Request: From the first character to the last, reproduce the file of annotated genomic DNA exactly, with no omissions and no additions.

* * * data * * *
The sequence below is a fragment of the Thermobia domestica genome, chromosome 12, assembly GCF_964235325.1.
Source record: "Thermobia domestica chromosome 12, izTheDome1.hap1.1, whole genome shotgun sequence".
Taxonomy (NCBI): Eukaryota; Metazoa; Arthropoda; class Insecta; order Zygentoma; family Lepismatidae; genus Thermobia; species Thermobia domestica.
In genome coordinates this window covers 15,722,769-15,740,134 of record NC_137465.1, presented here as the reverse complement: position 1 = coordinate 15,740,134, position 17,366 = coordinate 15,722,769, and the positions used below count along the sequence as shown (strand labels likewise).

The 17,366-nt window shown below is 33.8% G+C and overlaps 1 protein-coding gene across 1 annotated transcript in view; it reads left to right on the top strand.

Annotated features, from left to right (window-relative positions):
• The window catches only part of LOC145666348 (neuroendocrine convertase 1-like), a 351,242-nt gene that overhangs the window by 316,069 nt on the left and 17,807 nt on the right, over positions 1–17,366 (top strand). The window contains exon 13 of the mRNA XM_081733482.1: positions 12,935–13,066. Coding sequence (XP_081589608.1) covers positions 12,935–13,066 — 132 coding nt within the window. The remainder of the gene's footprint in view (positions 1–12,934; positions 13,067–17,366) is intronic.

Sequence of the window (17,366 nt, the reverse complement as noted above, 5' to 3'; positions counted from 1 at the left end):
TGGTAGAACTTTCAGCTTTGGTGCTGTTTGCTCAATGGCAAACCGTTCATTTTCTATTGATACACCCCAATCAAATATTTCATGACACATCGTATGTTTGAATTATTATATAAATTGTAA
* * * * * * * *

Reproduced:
The sequence below is a fragment of the Thermobia domestica genome, chromosome 12, assembly GCF_964235325.1.
Source record: "Thermobia domestica chromosome 12, izTheDome1.hap1.1, whole genome shotgun sequence".
Taxonomy (NCBI): Eukaryota; Metazoa; Arthropoda; class Insecta; order Zygentoma; family Lepismatidae; genus Thermobia; species Thermobia domestica.
In genome coordinates this window covers 15,722,769-15,740,134 of record NC_137465.1, presented here as the reverse complement: position 1 = coordinate 15,740,134, position 17,366 = coordinate 15,722,769, and the positions used below count along the sequence as shown (strand labels likewise).

The 17,366-nt window shown below is 33.8% G+C and overlaps 1 protein-coding gene across 1 annotated transcript in view; it reads left to right on the top strand.

Annotated features, from left to right (window-relative positions):
• The window catches only part of LOC145666348 (neuroendocrine convertase 1-like), a 351,242-nt gene that overhangs the window by 316,069 nt on the left and 17,807 nt on the right, over positions 1–17,366 (top strand). The window contains exon 13 of the mRNA XM_081733482.1: positions 12,935–13,066. Coding sequence (XP_081589608.1) covers positions 12,935–13,066 — 132 coding nt within the window. The remainder of the gene's footprint in view (positions 1–12,934; positions 13,067–17,366) is intronic.

Sequence of the window (17,366 nt, the reverse complement as noted above, 5' to 3'; positions counted from 1 at the left end):
TGGTAGAACTTTCAGCTTTGGTGCTGTTTGCTCAATGGCAAACCGTTCATTTTCTATTGATACACCCCAATCAAATATTTCATGACACATCGTATGTTTGAATTATTATATAAATTGTAA